|IPPR: "... three shifts in understanding across political and policy communities are required: of the scale and pace of environmental breakdown, the implications for societies, and the subsequent need for transformative change."||"Do not be conformed any longer to the pattern of this world, but be transformed by the renewing of your mind." Romans 12:2, NIV.|
|Is it not about time we took responsibility?|
Note re Insect Decline: The study brings together many studies. However, estimates of 2.5% per annum comes from three separate studies. They all show 2.5% reduction in widely separated areas, suggesting something like that is occurring, but making the actual figure of 2.5% overall rather approximate. Those who wish to resist calls to responsibility can easily cast doubt on them - but if the figure was entirely spurious one would not expect all three studies to show the same effect.
The final words of Mark Carney's fourth 2020 Reith Lecture, From Climate Crisis to Real Prosperity (transcribed from broadcast).
"The power of Greta Thunberg's message is how she drives home the remoreseless logic of climate physics and the fundamental unfairness of the climate crisis. And like many I'm persuaded by the force of her arguments and her demands for inter-generational justice.
We do diverge however on how to solve this immense problem. As these lectures have argued, the market not /the/ answer to everything but it can play a critical role in solving many of humanity's greatest challenges. We won't get to net zero without innovation, investment and profit. Continued growth isn't a fairy tale; it's a necessity.
But not just any growth. The power of the market must be directed to achieving what society wants. That requires measures of income and welfare that reflect our values. We need a world where we're no longer solely guided by measures like GDP, that were devised a century ago when the earth seemed immortal and the social norms of the market felt immutable.
A market in the transition to netzero is now being built on these foundations of reporting, risk management and returns. It's funding initiatives and innovations of the private sector, and it can amplify the effectiveness of climate policies of governments, and accelerate the transition to that low-carbon economy. It's turning an existential risk into one of the greatest commercial opptunities of our time.
And it's now within our grasp to create a virtuous cycle of innovation and investment for the netzero world that people are demanding and that future generations deserve. In this way private finance can bend the arc of history towards climate justice. Value can serve values. Moral sentiments can rebalance market sentiments. And the glasgow of COP26 can be reunited with the glasgow of Adam Smith.
Thank you very much. "
[My comment: It seems to me that yes he was over-optimistic about what could happen. But I find his lectures useful, in that they spell out quite thoughtfully and authoritatively how business and governments could work together to reach netzero targets - the How not just the Ought. After his lecture, businesses, financiers and investors especially have no excuse that they did not know what to do. ]
This page is an expression of part of a project to understand the links between climate change, global economy and other matters including society's beliefs and aspirations. It is designed to stimulate thinking and discourse. Comments, queries welcome.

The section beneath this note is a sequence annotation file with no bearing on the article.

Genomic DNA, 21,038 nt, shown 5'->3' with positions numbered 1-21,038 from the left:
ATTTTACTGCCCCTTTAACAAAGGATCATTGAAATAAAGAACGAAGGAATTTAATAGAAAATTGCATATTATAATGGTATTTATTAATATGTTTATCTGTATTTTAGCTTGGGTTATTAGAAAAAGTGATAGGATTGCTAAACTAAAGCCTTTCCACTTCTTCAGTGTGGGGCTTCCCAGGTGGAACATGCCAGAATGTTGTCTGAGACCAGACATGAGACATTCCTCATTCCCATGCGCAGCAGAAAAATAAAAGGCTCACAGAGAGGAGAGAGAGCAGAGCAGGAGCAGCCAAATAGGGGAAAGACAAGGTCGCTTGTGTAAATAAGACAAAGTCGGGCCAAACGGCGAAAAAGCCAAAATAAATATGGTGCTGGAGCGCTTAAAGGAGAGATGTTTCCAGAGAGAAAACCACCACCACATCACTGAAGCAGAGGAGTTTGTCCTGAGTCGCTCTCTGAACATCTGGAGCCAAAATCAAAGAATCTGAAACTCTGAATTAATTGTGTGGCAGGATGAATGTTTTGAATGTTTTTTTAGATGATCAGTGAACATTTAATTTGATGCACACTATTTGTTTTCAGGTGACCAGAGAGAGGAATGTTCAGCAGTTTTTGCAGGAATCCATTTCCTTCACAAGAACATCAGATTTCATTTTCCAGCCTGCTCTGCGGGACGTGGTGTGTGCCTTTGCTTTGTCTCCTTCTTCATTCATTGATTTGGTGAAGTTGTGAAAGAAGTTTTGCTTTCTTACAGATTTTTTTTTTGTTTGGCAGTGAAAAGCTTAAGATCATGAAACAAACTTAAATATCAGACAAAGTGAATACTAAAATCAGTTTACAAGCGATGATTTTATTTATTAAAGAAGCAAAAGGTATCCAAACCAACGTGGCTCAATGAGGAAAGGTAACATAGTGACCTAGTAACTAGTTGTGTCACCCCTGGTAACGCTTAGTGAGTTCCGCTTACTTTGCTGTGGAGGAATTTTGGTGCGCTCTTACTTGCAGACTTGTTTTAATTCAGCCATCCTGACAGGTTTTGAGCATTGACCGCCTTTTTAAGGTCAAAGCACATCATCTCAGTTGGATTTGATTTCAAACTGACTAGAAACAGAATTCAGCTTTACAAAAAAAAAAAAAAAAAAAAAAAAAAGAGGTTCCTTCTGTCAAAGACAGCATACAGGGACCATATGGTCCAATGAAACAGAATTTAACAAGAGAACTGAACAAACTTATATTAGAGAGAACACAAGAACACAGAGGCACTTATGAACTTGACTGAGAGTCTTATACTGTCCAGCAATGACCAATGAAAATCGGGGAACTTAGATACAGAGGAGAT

This page is written on behalf of the CCGE Group by Andrew Basden, but the views expressed herein are his and not necessarily those of the other members of the Group. Written on the Amiga with Protext. Copyright of quoted text belongs to the organisation or person quoted. Other text is copyright (c) Andrew Basden 2008 - present, but may be used for almost any purpose (including commercial) subject to certain conditions.
Created: 3 December 2018. Last updated: 7 December 2018 GCP report. 6 February 2019 Met Office 5-year prediction. 26 March 2019 IEA, IPPR. Also added verses to "What we should do", making it into a table. 10 May 2019 UN biodiversity global assessment. 18 May 2019 insect decline. 15 July 2019 deep adaptation. 4 October 2019 UK State of Nature Report. 6 October 2019 Sir D King. 14 October 2019 ccge contact r.t. xn. 26 November 2019 WMO 191125; links from ToDo back to reports. 11 February 2020 WEF. 30 June 2020 Ctee Climate Change UK report. 17 July 2020 MetOffice Arctic Heatwave. 27 August 2020 tourism 8% of CC. 15 September 2020 RSPB Lost Decade; changed copyright statement; UN biodiversity loss. 16 September 2020 Citizens Assembly Report; better on UN; a bit of intro. 8 October 2020 interview-pwda. 9 December 2020 ukccc 6th carbon budget; intro to Biblical part; bgcolor. 23 December 2020 Reith Lectures. 14 January 2021 final words of Reith Lecture. 18 January 2021 Framing Climate Justice; added Tyndall Centre reports. 27 January 2021 map of ccpi, new .nav. 3 February 2021 Dasgupta. 23 February 2021 econ.biodiv. 25 February 2021 JRI blog. 3 March 2021 UN MPN, new intro. 25 May 2021 Finance industry. 27 May 2021 Frans Timmerman EU: need make sacrifices. 30 July 2021 Met Office Annual Climate report for 2020. 3 August 2021 NAO report. 25-26 October 2021 various reports (catchup!). 21 December 2021 Global Carbon Budget, Jer 11. 22 January 2022 UKCC risk assessment. 3 March 2022 ipcc 2022. 5 April 2022 IPCC mitigation. 9 May 2022 USA climate security. 30 October 2022 lancet countdown 22. 8 March 2023 Scottish plan for energy.